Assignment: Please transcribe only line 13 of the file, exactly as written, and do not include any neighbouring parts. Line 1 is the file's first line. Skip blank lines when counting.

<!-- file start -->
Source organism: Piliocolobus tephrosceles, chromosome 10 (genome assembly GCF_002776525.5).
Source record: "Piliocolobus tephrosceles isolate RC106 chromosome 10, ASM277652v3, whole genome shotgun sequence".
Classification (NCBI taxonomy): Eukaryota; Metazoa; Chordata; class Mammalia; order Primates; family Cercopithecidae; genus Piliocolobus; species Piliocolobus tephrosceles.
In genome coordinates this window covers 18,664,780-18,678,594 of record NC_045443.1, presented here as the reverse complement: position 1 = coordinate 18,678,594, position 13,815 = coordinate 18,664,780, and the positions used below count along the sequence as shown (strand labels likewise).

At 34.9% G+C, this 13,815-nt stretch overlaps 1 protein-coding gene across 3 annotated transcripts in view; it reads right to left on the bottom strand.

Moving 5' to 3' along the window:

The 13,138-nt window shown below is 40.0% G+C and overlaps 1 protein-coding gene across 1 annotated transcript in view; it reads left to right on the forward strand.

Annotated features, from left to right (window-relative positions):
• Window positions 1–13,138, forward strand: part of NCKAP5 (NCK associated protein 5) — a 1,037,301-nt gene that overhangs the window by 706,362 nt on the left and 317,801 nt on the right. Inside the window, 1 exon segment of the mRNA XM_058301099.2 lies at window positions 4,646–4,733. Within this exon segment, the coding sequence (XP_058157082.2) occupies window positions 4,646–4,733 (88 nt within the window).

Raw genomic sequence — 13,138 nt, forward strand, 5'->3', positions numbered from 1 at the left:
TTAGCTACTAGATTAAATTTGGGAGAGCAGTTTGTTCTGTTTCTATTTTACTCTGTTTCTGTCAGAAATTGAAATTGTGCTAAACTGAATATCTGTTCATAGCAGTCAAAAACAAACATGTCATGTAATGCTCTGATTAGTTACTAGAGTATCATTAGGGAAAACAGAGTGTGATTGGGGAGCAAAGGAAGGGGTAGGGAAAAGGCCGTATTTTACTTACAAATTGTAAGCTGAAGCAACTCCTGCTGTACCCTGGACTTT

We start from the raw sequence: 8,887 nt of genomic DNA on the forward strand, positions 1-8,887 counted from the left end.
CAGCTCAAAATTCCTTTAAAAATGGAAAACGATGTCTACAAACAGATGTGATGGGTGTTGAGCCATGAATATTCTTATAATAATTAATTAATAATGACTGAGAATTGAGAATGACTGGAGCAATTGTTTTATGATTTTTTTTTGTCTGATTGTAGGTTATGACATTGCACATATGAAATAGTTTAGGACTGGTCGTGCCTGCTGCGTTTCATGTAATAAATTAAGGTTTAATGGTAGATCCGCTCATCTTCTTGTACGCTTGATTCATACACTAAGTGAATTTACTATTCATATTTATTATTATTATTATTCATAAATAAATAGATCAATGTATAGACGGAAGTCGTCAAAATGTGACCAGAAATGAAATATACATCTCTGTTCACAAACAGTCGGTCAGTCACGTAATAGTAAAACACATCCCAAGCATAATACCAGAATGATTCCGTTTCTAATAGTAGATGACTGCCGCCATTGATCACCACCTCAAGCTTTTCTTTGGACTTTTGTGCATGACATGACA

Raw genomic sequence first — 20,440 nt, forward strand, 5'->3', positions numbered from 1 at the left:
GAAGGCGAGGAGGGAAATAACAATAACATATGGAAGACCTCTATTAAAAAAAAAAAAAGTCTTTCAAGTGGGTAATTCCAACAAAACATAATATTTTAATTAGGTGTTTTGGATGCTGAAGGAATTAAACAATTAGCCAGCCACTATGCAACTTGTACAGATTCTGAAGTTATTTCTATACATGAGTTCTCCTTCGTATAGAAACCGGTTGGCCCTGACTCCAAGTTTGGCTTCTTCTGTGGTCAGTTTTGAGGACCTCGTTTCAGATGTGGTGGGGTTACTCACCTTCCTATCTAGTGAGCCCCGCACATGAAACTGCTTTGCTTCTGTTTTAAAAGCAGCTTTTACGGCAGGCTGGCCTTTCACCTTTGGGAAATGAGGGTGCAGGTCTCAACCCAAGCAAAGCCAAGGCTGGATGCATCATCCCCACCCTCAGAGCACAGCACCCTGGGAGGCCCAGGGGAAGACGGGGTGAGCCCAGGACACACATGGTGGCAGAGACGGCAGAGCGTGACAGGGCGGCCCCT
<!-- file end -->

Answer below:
CAGCTCAAAATTCCTTTAAAAATGGAAAACGATGTCTACAAACAGATGTGATGGGTGTTGAGCCATGAATATTCTTATAATAATTAATTAATAATGACTGAGAATTGAGAATGACTGGAGCAATTGTTTTATGATTTTTTTTTGTCTGATTGTAGGTTATGACATTGCACATATGAAATAGTTTAGGACTGGTCGTGCCTGCTGCGTTTCATGTAATAAATTAAGGTTTAATGGTAGATCCGCTCATCTTCTTGTACGCTTGATTCATACACTAAGTGAATTTACTATTCATATTTATTATTATTATTATTCATAAATAAATAGATCAATGTATAGACGGAAGTCGTCAAAATGTGACCAGAAATGAAATATACATCTCTGTTCACAAACAGTCGGTCAGTCACGTAATAGTAAAACACATCCCAAGCATAATACCAGAATGATTCCGTTTCTAATAGTAGATGACTGCCGCCATTGATCACCACCTCAAGCTTTTCTTTGGACTTTTGTGCATGACATGACA